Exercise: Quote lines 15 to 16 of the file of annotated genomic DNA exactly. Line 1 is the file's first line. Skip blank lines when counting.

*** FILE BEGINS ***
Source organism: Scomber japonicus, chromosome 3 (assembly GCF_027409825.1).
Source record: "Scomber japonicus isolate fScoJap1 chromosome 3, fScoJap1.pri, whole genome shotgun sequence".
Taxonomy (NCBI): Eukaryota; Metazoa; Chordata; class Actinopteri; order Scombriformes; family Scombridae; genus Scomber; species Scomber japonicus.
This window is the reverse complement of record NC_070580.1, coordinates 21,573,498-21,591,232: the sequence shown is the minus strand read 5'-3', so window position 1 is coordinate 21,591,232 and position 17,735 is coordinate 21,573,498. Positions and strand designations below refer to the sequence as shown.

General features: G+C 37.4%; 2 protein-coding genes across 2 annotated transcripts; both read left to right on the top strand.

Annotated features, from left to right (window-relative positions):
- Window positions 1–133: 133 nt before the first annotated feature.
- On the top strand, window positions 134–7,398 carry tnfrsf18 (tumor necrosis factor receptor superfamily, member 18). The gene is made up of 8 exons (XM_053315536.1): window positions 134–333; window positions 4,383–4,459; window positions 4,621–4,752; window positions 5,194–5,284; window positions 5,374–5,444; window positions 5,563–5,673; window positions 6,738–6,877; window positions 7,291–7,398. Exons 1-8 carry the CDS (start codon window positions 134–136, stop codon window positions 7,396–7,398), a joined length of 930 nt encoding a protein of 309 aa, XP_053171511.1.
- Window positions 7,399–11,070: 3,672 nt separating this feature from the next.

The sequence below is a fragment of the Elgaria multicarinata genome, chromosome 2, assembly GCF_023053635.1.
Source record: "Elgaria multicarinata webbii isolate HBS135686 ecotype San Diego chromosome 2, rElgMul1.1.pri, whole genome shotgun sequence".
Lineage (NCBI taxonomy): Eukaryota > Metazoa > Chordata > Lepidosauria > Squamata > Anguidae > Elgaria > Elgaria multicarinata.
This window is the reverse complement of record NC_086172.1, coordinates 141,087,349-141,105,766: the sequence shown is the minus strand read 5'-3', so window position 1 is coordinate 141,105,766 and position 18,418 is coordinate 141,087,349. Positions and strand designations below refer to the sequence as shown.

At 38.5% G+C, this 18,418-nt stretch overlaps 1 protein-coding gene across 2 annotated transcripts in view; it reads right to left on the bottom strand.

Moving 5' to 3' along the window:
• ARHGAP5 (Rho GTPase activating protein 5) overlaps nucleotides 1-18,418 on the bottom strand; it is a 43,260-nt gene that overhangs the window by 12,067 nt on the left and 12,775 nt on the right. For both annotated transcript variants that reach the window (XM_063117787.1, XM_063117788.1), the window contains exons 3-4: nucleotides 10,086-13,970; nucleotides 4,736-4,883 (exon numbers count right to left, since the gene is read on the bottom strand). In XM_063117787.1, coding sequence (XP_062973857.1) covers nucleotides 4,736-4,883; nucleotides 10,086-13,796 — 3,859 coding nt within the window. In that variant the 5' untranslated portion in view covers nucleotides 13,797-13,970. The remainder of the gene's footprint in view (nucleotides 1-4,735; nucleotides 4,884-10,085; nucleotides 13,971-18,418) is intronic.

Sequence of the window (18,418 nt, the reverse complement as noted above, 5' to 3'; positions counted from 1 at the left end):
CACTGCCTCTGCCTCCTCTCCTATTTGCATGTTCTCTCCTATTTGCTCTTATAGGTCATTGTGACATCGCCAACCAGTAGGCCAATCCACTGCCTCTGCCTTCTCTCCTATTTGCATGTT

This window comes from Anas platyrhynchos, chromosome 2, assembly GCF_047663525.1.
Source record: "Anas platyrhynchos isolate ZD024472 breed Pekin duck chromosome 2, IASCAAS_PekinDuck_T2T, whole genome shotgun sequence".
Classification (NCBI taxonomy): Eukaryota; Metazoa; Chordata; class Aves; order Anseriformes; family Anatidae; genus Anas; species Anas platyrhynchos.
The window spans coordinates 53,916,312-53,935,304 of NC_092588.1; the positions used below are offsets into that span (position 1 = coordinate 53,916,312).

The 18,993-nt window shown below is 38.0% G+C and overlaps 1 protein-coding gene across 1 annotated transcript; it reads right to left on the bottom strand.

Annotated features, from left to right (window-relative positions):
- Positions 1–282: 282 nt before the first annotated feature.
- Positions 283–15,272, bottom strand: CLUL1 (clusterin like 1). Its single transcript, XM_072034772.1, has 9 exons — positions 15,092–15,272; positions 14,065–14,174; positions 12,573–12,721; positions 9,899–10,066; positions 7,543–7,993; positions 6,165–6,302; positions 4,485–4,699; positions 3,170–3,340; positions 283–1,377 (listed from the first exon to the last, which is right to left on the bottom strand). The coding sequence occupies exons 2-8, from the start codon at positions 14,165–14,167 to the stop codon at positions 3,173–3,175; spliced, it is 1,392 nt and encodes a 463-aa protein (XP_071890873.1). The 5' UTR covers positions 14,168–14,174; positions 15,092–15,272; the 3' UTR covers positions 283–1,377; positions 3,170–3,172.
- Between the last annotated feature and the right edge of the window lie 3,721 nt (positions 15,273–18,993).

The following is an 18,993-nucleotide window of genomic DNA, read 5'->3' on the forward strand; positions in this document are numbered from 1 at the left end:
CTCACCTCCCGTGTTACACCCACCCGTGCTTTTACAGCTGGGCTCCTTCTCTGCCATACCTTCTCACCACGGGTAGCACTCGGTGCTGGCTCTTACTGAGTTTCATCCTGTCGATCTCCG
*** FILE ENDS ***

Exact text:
Moving 5' to 3' along the window:
• ARHGAP5 (Rho GTPase activating protein 5) overlaps nucleotides 1-18,418 on the bottom strand; it is a 43,260-nt gene that overhangs the window by 12,067 nt on the left and 12,775 nt on the right. For both annotated transcript variants that reach the window (XM_063117787.1, XM_063117788.1), the window contains exons 3-4: nucleotides 10,086-13,970; nucleotides 4,736-4,883 (exon numbers count right to left, since the gene is read on the bottom strand). In XM_063117787.1, coding sequence (XP_062973857.1) covers nucleotides 4,736-4,883; nucleotides 10,086-13,796 — 3,859 coding nt within the window. In that variant the 5' untranslated portion in view covers nucleotides 13,797-13,970. The remainder of the gene's footprint in view (nucleotides 1-4,735; nucleotides 4,884-10,085; nucleotides 13,971-18,418) is intronic.